What would we do with this list of nids? Pretty much anything. We might load them, for starters:

$nodes = node_load_multiple($nids);

We might want to display these 10 nodes in a teaser style. That’s also easily done. Let’s generate a Drupal render array:

$output = node_view_multiple($nodes);

More To Come

This is just the beginning. Look for part 2 of this post, where we will show more concrete examples of putting EntityFieldQuery to use. Also look out for posts from other Treehouse engineers explaining more advanced topics related to EntityFieldQuery.

Jan 20 2012
Jan 20

Drupal often makes certain things so easy to do, that we as developers don’t take the time to consider the alternatives. Lately I’ve been giving a lot of thought to the module dependency system and possible alternatives. The main reason for this is that dependencies create a more brittle overall system which in turn makes the code more difficult to maintain and re-use.

Scenario 1

I’ve seen many install profiles and modules that include modules like overlay or toolbar as a dependency. In almost every case, this was done so that those modules would be installed by default. The problem with using the dependency system is that these modules cannot be removed without modifying the code. If you wanted to use admin_menu in place of toolbar, you would need to first remove the dependency from the info file.

Solution

This one has a simple solution. Rather than using dependencies to install modules, use a simple install hook with module_enable.

/**
 * Implements hook_install().
 */

function example_install() {
  // Enable optional modules.
  module_enable(‘toolbar’, ‘overlay’);
}

Scenario 2

Say we have a module that creates a basic article node, with a title, body and taxonomy field for tags. Typically we would make taxonomy module a dependency of the article module. In the spirit of reusable code, we want to make our article module as self-contained as possible, so that we can use it on all of our Drupal projects.

But what if we have a project that has no need for taxonomy? Must we always enable the taxonomy module to use our article module, even if there is no need?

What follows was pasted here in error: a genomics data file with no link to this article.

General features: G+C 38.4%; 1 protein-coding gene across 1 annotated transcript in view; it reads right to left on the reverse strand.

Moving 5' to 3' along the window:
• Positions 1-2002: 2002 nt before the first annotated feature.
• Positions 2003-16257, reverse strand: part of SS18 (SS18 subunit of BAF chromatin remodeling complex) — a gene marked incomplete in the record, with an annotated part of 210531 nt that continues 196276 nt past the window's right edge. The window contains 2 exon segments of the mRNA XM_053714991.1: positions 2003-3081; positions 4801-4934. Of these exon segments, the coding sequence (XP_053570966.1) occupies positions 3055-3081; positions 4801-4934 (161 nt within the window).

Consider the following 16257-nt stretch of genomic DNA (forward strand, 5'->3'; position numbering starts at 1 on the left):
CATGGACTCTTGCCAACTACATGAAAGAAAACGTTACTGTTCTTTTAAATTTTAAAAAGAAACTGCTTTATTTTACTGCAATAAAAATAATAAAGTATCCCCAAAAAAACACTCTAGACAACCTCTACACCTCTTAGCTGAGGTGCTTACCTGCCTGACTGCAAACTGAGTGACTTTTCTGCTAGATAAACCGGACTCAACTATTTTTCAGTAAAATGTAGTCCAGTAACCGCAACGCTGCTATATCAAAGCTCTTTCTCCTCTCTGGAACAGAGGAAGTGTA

Solution

The answer to our problem comes in the form of a couple of new hooks for Drupal 7: hook_modules_enabled and hook_modules_disabled, give us the perfect opportunity to act upon new dependencies being enabled and disabled.

First we will create a helper function for our optional functionality. In this case, we want to create a tags vocabulary and add a taxonomy reference field to the article node type, only if the taxonomy module is available.

/**
 * Add the "tags" taxonomy field to a node type.
 */

function article_add_tags_field($type) {
  if (module_exists(‘taxonomy’)) {
    // create the tags vocabulary and add the field to the bundle, making sure
    // to check if they already exist.
  }
}

Next, we implement hook_enable to create our article node type. This technique works equally well with hook_install so choose the hook that is most appropriate for your situation. Notice that we are checking the existence of the taxonomy module before calling our helper function. This check could be skipped since it also happens in the helper, but I think checking it here reinforces the idea that this is an optional feature.

/**
 * Implements hook_enable().
 */

function article_enable() {
  // Borrowed from standard.install.
  $type = node_type_set_defaults#40;array(
    ‘type’ => ‘article’,
    ‘name’ => st(‘Article’),
    ‘base’ => ‘node_content’,
    ‘description’ => st(‘Use <em>articles</em> for time-sensitive content…’),
    ‘custom’ => 1,
    ‘modified’ => 1,
    ‘locked’ => 0,
  ));
  node_type_save($type);
  node_add_body_field($type);
  if (module_exists(‘taxonomy’)) {
    article_add_tags_field($type);
  }
}

Lastly, we implement hook_modules_enabled. This hook is called by the module system any time one or more modules are enabled. Here is where we have the opportunity to look for newly enabled modules that our module knows how to integrate with. If the taxonomy module is in the list of modules that have been enabled, we can fire our helper function.

/**
 * Implements hook_modules_enabled().
 */

function article_modules_enabled($modules) {
  if (in_array(‘taxonomy’, $modules)) {
    article_add_tags_field(node_type_load(‘article’));
  }
}